Whatever Happened To... Marty James

When he was in grade school, Marty James was a legend at the old Peck's Lake golf course; he would later go head to head against Tiger Woods

Marty James during his record-setting state championship days at Mingus Union High School (left) and on the links in Prescott today.

Marty James during his record-setting state championship days at Mingus Union High School (left) and on the links in Prescott today.

He started playing the game at the old Verde Valley Country Club at Peck's Lake when he was 4 years old.

Once Clarkdale's Marty James stepped onto the golf team at Mingus Union High School as a freshman in 1988, he was already one of the best prep golfers in Arizona.

James was a local legend at the old Peck's Lake course when he was still in grade school. With his father Floyd's encouragement, James spent the four years at Mingus earning individual titles for himself and state championships for the Marauders.

During his four years at Mingus, the Marauders won four consecutive Grand Canyon Region championships and one state championship. Individually, James was the Arizona state champion his junior year. At the time, his two-day total of 141 tied the state record for the lowest rounds ever shot by an Arizona high school golfer.

James' biggest honor during high school competition was being named the High School Golfer of the Year his junior year for all classes, 1A-5A.

When he looks back at his high school career, James is quick to credit the mentorship of Coach John Uidenich.

"Mr. U made things fun and exciting," said James. "For me, he relaxed me and I really enjoyed that. As golfers, we tend to over analyze things. He made it fun."

Coach Uidenich began coaching golf in 1987 when his team would practice at the old Peck's Lake course, which at the time was the oldest golf course in Arizona.

"We would practice and the kids would talk about this eighth-grade golfer," said Coach Uidenich. "I invited him to practice with the team and he would shoot 18 holes after he had golfed nine before we started."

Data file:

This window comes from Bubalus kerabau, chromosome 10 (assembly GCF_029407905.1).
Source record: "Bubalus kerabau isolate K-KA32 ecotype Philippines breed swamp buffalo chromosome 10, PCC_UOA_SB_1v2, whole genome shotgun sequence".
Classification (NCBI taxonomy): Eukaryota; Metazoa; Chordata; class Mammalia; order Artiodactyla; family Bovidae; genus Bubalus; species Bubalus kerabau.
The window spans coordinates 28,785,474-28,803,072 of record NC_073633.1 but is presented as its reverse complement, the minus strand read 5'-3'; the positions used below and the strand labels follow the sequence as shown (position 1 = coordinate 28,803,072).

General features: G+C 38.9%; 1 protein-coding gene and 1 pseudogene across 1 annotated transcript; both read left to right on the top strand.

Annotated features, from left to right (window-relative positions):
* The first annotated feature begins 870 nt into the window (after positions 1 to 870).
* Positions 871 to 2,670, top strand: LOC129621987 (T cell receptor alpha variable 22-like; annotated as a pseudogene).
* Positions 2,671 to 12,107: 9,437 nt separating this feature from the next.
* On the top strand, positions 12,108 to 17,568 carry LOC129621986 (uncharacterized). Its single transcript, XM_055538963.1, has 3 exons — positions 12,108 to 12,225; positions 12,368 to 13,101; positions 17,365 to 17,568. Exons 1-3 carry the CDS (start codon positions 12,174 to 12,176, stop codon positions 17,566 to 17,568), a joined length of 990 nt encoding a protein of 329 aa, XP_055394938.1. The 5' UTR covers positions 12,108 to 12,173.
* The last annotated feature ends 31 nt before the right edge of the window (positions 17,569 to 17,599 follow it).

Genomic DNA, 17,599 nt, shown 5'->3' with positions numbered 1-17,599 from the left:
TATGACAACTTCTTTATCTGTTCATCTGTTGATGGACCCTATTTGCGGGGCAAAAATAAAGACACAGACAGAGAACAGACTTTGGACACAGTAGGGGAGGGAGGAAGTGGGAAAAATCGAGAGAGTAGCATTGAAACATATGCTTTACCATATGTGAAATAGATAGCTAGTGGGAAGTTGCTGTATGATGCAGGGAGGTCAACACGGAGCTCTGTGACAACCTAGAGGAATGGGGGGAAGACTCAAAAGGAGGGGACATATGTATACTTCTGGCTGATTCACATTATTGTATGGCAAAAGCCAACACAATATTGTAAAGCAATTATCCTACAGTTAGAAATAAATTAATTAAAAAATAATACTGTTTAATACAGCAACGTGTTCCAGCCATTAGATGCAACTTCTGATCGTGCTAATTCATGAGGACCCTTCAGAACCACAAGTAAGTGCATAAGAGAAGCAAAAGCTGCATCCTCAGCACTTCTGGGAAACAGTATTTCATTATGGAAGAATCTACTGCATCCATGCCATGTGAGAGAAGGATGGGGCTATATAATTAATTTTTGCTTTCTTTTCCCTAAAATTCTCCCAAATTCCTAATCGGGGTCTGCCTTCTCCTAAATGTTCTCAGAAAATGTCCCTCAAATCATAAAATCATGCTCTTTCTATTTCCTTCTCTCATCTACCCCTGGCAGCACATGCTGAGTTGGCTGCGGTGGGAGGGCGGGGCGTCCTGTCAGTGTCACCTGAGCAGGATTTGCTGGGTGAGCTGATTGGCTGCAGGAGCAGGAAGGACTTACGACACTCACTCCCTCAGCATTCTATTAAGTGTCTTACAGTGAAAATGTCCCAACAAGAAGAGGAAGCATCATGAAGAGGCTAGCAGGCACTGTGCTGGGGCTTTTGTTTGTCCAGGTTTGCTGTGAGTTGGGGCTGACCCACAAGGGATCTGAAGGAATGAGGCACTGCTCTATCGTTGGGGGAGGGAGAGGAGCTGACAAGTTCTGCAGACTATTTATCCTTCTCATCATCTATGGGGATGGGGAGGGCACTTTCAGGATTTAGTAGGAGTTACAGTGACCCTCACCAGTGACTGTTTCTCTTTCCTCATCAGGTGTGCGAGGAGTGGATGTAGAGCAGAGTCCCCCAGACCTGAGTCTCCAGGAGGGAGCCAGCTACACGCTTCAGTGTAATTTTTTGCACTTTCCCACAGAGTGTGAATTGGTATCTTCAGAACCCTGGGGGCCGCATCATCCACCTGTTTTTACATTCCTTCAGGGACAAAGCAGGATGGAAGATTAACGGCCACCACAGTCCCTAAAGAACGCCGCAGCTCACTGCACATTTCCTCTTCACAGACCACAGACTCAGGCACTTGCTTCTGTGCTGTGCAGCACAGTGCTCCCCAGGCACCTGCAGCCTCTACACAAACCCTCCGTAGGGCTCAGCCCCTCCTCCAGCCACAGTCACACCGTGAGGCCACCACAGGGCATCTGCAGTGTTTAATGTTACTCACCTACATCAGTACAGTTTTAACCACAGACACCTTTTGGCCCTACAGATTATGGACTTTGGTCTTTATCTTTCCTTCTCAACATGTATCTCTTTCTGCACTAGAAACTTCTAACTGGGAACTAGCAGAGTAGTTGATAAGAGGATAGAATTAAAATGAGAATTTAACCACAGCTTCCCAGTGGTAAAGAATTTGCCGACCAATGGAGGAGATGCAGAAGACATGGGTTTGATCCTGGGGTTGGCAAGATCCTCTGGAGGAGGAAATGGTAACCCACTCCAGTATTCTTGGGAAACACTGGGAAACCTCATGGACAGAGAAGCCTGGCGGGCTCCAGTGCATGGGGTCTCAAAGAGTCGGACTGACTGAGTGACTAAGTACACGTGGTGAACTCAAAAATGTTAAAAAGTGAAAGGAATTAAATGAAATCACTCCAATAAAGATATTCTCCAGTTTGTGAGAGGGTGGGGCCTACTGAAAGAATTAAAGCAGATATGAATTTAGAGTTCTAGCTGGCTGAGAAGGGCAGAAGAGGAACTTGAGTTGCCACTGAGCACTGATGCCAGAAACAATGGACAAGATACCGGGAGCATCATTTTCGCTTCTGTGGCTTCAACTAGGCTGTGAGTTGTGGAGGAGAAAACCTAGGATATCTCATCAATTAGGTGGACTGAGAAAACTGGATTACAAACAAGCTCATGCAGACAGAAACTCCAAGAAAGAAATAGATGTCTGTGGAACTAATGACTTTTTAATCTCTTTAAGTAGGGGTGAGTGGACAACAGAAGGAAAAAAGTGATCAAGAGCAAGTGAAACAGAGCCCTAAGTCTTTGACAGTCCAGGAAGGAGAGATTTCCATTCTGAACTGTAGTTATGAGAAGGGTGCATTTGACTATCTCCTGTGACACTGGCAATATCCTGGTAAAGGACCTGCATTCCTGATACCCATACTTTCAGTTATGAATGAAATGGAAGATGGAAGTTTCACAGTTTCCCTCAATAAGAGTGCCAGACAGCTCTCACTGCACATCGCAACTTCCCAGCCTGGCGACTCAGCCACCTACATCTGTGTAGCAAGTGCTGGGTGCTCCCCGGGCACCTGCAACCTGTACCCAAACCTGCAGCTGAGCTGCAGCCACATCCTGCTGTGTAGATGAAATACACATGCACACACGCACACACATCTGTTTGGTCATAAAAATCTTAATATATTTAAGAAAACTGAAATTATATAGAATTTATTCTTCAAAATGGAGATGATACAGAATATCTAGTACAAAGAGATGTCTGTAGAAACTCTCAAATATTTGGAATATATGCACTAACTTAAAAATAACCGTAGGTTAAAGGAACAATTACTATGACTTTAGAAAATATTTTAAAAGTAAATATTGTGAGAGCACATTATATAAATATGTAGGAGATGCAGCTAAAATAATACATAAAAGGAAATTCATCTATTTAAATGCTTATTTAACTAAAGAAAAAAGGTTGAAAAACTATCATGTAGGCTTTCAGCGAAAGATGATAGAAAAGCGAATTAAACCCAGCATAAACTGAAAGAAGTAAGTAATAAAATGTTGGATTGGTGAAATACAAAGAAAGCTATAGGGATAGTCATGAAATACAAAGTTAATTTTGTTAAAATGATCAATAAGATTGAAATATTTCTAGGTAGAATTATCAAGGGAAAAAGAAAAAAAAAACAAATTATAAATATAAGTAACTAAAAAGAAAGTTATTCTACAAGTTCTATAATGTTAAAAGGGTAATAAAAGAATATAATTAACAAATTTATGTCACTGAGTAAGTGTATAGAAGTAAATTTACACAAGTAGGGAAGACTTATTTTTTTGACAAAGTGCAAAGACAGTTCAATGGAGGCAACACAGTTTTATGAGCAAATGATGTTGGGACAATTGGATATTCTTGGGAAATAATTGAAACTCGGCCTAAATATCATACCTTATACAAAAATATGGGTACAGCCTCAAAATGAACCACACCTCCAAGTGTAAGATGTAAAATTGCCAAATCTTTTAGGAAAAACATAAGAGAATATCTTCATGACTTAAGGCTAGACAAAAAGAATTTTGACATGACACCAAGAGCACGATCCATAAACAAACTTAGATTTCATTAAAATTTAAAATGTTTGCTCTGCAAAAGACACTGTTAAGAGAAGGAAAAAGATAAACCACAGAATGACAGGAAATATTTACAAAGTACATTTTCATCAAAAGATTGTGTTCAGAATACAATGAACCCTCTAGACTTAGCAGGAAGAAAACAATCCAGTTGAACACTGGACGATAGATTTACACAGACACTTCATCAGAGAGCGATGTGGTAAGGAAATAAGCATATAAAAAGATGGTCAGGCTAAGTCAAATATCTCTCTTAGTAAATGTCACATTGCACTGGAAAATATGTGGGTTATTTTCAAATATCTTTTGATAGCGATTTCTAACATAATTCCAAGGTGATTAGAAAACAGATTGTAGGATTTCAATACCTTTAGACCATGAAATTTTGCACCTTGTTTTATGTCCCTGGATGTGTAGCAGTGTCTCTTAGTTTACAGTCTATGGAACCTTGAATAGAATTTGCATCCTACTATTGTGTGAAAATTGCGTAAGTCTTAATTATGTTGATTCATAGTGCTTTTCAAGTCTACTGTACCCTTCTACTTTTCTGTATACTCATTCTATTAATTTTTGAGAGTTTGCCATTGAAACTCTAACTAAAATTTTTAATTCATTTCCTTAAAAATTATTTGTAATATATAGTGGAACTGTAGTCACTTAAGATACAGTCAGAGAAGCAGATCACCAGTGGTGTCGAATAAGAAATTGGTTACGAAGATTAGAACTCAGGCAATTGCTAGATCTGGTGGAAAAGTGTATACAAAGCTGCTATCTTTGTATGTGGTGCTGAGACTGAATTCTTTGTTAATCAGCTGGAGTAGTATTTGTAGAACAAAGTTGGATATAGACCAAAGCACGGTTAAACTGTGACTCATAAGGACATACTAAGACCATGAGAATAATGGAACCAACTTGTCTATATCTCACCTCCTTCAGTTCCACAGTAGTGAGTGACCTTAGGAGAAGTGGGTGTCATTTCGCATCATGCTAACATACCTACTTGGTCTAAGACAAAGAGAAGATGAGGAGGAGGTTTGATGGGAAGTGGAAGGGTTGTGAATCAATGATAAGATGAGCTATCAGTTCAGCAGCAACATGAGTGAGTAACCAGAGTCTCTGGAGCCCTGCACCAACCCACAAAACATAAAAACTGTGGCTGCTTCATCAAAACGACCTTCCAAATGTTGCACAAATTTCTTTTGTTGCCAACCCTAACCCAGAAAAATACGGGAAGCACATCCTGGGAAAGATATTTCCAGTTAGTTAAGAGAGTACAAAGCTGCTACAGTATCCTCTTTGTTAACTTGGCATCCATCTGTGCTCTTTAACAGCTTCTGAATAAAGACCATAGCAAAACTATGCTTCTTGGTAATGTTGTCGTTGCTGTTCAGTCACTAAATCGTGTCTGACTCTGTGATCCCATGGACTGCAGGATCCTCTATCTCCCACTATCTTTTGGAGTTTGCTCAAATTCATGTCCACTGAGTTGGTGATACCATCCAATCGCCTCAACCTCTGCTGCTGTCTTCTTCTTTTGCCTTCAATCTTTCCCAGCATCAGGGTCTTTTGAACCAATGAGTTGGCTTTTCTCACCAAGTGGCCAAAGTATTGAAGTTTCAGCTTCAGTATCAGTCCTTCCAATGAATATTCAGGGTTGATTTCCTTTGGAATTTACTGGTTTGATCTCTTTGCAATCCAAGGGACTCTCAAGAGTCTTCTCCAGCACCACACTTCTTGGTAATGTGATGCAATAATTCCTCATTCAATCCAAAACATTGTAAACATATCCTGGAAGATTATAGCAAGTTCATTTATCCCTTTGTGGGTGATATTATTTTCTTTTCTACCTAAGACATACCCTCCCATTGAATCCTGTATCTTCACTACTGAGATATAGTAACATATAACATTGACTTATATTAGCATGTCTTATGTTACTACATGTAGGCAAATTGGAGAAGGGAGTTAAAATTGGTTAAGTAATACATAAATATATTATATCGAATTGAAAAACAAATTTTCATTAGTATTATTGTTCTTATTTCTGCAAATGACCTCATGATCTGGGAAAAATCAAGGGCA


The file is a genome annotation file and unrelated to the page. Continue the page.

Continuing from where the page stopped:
"During the summer of seventh- and eighth-grade, my dad would drop me off there before work. I would golf all day," said James. "I would golf between 36 and 48 holes a day. It was a time for me to learn different golf shots and just play around."

"He was Mingus' No. 1 player on the team from day one," said Coach Uidenich. "He was a good role model, everyone wanted to learn from Marty. I remember him walking down the hallways at school and swinging his arms as we walked so that his body would remember a perfect swing."

James competed in summer golf tournaments while in high school and saw some of the best in the United States while representing Arizona.

One of his competitors during those summer tournaments was a young man named Tiger Woods. The competition continued during their college years when both James and Woods regularly squared off on the PAC-10 golf circuit.

After high school, James had his pick of schools and chose Oregon State University. Playing against Pac 10 schools was one of the major factors in his decision, although it was so far from home.

While at OSU, James had another amazing four-year run at the collegiate level. With James leading the way, OSU won the Nike Northwest Invitational, a first for the school.

James and his team continued to do well his sophomore year when they went to the NCAA championships in McKinney, Texas, in 1994. Each year that James played at OSU, he was recognized by the NCAA and his senior year was stellar when he won the Portland Invitational.

James graduated from OSU with a Bachelor of Science in Management in 1997. Once he graduated, James played at the national level. He also stayed with his roots, helping with junior summer golf camps at Antelope Hills Golf Course. He also worked as the assistant golf coach at Prescott High School.

"It was fun coaching at Prescott," said James. "It was fun to give back and teach what I learned."

James qualified for the U.S. Amateur Championships in Illinois. In 1999, he accomplished the highlight of his career when he won the Arizona Amateur Championships. James continued to golf on an amateur level through 2003 when he qualified for the U.S. Mid-Amateur Championships in Connecticut.

Throughout his successful career in high school, college and the national amateur level, James never went pro, realizing after graduating from college that wasn't something he wanted to do.

Instead, James got married and started a family and moved to California for a few years. He moved to the Phoenix area in 2005 and earned his Master's Degree in management. Once his degree was finished, he moved back to the Prescott area in 2006.

Since returning to the Prescott area, James works as a tutor for the Yavapai-Prescott Indian Tribe.

"I enjoy kids and working with them," said James. "I have had a good support system with my family."

Before he moved to California, he was the assistant business manager for the Yavapai-Prescott Indian Tribe. He has his sights set on a seat on the board of directors for the tribe, or even to serve as its president

As for golf, he says, "I accomplished a lot of goals very quickly. I played golf with my dad last month and now that I have moved back to Prescott, I am going to try and play more."

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